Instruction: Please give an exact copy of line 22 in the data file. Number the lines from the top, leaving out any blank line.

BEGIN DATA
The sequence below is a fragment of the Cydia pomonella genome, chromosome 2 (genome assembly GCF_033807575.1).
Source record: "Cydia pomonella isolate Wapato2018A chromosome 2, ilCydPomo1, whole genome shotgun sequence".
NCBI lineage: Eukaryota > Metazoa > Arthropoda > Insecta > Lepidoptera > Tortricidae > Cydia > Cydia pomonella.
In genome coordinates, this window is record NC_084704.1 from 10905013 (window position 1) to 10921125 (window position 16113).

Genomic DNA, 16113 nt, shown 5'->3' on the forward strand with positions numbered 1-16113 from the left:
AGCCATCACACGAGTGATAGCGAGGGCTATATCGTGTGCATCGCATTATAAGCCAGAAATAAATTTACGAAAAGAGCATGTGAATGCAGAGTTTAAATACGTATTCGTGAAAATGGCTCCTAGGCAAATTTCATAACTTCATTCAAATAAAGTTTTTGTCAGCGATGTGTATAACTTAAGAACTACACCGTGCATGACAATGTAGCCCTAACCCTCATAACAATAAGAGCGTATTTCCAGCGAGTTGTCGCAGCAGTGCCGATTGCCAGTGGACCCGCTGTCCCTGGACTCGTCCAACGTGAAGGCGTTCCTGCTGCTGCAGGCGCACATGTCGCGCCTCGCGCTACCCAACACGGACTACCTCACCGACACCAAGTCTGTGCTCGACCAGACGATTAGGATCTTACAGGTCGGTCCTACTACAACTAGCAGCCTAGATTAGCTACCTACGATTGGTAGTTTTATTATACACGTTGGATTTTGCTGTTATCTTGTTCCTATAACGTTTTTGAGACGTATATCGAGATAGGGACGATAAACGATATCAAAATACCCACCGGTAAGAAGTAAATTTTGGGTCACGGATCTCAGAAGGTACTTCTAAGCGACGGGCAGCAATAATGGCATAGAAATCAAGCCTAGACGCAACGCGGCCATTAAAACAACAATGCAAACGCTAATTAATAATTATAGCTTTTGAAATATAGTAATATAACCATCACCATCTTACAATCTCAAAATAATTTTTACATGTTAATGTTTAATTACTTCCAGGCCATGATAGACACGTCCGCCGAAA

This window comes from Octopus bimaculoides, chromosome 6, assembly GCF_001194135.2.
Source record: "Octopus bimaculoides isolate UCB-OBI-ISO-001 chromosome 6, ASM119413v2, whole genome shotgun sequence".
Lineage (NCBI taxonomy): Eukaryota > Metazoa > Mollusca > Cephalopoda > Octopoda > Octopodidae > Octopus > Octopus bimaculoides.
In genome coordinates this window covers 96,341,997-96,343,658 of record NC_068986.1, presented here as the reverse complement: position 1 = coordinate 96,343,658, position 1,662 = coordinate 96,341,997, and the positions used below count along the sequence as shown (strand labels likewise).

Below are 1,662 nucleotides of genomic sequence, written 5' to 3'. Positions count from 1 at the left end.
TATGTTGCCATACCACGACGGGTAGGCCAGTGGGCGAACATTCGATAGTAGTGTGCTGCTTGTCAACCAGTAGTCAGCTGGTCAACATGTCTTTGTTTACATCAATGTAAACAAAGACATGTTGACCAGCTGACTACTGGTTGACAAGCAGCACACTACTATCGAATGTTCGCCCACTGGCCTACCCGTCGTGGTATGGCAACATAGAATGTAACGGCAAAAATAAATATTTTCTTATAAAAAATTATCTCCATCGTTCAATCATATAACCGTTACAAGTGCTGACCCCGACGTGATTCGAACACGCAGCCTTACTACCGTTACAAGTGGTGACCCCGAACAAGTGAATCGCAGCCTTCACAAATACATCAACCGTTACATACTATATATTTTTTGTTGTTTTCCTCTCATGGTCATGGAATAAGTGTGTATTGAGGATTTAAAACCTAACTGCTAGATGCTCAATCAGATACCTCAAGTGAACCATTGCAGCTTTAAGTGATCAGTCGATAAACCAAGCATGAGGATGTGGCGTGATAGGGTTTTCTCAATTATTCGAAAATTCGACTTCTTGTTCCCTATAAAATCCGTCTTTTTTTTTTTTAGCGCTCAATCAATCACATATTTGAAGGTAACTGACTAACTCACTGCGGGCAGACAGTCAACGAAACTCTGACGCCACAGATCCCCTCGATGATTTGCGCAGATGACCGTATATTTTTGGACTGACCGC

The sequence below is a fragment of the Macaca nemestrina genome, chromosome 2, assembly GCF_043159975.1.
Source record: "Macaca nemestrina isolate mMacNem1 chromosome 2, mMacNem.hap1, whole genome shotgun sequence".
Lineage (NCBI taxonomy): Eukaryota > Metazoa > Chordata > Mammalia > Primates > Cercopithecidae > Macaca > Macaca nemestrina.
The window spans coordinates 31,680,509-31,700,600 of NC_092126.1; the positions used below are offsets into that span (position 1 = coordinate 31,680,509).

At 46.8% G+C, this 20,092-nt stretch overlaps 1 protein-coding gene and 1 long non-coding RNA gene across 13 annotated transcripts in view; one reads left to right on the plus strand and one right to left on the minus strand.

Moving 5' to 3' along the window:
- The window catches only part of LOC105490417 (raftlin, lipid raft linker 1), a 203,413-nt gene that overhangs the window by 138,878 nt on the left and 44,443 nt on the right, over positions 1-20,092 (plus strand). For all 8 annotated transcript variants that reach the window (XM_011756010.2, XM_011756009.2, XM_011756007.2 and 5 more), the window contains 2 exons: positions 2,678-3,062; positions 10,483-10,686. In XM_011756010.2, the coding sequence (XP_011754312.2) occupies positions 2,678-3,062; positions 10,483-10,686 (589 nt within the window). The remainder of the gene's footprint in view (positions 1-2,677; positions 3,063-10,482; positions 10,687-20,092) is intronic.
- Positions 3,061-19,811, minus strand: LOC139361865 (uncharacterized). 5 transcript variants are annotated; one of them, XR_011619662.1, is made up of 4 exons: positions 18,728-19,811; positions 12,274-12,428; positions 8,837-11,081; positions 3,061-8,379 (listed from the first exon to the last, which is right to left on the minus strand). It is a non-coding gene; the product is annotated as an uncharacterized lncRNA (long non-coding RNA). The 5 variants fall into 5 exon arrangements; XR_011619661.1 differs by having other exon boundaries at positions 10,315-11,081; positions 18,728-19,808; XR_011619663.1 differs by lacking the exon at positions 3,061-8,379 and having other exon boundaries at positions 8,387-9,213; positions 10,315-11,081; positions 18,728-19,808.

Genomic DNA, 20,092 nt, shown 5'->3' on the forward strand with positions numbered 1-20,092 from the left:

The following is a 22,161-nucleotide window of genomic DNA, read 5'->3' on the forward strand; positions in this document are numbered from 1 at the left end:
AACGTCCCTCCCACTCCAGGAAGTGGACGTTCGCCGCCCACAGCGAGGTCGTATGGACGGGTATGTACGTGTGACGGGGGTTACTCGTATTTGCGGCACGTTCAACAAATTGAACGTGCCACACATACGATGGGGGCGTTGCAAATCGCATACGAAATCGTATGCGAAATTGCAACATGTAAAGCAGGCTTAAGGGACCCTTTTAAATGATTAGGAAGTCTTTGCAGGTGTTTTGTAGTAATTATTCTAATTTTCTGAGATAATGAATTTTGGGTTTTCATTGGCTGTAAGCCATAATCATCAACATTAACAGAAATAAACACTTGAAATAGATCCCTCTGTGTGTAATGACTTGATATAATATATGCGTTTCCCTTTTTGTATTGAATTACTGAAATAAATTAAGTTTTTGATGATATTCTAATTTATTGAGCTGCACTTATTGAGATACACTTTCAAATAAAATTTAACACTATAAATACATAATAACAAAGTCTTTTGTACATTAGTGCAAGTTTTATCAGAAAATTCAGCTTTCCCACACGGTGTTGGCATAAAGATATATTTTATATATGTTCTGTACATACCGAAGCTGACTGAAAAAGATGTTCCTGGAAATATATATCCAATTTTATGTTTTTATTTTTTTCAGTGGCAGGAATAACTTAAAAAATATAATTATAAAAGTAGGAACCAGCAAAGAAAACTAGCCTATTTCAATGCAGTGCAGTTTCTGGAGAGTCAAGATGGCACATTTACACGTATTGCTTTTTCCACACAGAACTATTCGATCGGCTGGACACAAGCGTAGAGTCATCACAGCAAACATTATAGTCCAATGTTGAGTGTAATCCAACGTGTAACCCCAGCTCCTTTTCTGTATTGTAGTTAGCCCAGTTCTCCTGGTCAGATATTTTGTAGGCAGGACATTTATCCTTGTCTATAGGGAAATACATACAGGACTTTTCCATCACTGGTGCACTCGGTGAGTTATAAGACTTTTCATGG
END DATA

The following is a 22,161-nucleotide window of genomic DNA, read 5'->3' on the forward strand; positions in this document are numbered from 1 at the left end: